Containerschiffe verändern das Wetter über den Ozeanen und erzeugen durch den erhöhten Abgas-Ausstoß auf den Routen Gewitter und hinterlassen dabei eine Spur aus Blitzen: Lightning storms triggered by exhaust from cargo ships. Das Anthropozän kann einiges.
When Joel Thornton at the University of Washington in Seattle and his colleagues looked at records of lightning strikes between 2005 and 2016 from the World Wide Lightning Location Network, they noticed there were significantly more strikes in certain regions of the east Indian Ocean and the South China Sea, compared with the surrounding areas. Unusually, they occurred along two straight lines in the open ocean, which coincided with two of the busiest shipping lanes in the world. Along these paths there were twice as many lightning strikes as in nearby areas. […]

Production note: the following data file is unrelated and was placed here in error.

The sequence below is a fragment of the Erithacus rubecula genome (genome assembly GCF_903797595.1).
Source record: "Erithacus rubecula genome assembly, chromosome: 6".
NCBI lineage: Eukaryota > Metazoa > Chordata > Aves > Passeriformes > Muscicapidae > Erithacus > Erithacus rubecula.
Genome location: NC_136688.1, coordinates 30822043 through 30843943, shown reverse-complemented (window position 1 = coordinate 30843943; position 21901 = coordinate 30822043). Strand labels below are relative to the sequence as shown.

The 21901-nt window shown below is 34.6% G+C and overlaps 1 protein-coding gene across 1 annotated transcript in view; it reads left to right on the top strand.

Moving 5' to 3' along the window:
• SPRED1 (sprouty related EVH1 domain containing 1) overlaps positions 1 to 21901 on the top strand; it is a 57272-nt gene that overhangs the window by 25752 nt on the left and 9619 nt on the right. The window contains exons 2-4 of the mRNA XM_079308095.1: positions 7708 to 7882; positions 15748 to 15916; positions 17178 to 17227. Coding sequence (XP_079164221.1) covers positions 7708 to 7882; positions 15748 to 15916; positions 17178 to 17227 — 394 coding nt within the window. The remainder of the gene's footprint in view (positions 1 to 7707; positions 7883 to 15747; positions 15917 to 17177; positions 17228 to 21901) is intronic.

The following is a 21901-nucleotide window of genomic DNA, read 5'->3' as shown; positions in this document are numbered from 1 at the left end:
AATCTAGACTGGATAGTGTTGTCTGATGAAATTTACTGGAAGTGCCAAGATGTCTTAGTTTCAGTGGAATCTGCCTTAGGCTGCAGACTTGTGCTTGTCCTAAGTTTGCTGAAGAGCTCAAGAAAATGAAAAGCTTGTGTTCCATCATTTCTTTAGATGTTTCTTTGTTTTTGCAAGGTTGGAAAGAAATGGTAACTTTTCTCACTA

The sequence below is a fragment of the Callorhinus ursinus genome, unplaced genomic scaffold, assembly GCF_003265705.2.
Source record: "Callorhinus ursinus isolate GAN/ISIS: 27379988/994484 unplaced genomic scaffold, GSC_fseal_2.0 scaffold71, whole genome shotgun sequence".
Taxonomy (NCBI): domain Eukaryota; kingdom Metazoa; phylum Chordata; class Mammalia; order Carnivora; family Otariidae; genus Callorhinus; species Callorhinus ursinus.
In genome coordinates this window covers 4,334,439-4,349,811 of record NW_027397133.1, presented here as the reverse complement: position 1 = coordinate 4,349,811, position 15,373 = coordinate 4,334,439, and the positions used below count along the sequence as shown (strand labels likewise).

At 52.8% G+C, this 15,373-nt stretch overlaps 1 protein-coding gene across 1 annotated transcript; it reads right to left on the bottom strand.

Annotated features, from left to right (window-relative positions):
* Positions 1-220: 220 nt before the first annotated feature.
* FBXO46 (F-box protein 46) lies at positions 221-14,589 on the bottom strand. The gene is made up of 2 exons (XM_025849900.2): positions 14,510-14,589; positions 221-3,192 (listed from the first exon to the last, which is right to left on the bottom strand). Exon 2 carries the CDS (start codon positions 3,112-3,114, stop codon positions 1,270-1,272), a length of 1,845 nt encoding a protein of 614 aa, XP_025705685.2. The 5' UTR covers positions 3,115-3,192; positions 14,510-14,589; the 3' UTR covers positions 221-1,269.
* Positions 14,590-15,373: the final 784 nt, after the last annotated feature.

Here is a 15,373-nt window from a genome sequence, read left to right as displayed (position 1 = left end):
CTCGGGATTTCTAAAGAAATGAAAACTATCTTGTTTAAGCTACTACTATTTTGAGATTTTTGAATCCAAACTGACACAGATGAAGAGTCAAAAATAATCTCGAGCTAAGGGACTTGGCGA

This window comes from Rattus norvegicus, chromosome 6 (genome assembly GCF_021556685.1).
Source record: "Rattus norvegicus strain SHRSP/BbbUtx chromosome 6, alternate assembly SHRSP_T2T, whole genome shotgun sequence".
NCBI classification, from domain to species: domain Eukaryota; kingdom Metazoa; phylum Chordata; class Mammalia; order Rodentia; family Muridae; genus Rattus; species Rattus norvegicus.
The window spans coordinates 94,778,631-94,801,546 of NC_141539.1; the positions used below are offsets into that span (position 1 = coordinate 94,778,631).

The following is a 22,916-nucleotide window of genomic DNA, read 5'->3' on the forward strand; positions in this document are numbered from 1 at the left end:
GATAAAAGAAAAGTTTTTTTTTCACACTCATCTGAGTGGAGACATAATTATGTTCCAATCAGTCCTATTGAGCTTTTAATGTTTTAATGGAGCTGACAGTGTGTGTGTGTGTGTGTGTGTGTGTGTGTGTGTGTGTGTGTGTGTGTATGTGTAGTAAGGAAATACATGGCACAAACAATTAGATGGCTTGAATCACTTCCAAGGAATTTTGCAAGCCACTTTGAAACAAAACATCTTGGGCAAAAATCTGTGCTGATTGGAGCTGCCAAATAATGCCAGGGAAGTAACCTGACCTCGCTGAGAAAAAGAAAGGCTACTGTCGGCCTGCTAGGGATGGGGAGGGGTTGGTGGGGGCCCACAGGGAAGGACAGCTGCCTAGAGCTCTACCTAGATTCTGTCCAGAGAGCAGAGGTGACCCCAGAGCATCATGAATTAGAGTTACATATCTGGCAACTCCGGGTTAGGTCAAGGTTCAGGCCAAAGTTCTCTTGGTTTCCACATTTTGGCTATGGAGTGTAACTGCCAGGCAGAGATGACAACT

Aerosol particles act as seeds, around which water vapour condenses into cloud droplets. In clean air there aren’t many seeds, so the cloud drops quickly grow and fall as rain. But when there are a lot of seeds, like over busy shipping routes, a greater number of small cloud drops form. Since these are light, they rise up high into the atmosphere and freeze, creating clouds rich in ice.
It is this that leads to more intense thunderstorms: lightning only occurs if clouds are electrically charged, and this only happens if there are lots of ice crystals.